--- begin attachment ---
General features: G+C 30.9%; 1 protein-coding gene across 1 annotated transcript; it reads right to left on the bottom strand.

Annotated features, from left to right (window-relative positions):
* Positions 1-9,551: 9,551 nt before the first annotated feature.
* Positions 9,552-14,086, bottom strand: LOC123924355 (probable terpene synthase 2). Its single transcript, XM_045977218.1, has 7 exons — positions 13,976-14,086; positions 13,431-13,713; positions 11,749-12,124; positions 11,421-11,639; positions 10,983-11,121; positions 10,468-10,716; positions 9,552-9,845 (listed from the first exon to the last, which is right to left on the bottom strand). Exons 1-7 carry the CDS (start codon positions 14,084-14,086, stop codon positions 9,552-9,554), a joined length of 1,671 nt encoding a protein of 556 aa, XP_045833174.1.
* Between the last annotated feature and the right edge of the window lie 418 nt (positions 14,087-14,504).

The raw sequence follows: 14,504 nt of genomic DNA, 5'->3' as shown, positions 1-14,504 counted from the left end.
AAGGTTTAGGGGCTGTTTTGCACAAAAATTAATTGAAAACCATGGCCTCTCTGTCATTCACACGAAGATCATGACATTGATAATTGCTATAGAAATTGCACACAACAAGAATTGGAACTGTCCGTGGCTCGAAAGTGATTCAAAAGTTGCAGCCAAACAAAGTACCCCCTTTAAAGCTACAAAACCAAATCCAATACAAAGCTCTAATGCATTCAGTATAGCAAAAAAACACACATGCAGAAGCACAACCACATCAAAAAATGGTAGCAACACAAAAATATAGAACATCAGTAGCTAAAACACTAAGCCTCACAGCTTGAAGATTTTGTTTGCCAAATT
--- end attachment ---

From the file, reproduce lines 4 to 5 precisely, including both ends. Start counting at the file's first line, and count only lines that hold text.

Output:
* Positions 9,552-14,086, bottom strand: LOC123924355 (probable terpene synthase 2). Its single transcript, XM_045977218.1, has 7 exons — positions 13,976-14,086; positions 13,431-13,713; positions 11,749-12,124; positions 11,421-11,639; positions 10,983-11,121; positions 10,468-10,716; positions 9,552-9,845 (listed from the first exon to the last, which is right to left on the bottom strand). Exons 1-7 carry the CDS (start codon positions 14,084-14,086, stop codon positions 9,552-9,554), a joined length of 1,671 nt encoding a protein of 556 aa, XP_045833174.1.
* Between the last annotated feature and the right edge of the window lie 418 nt (positions 14,087-14,504).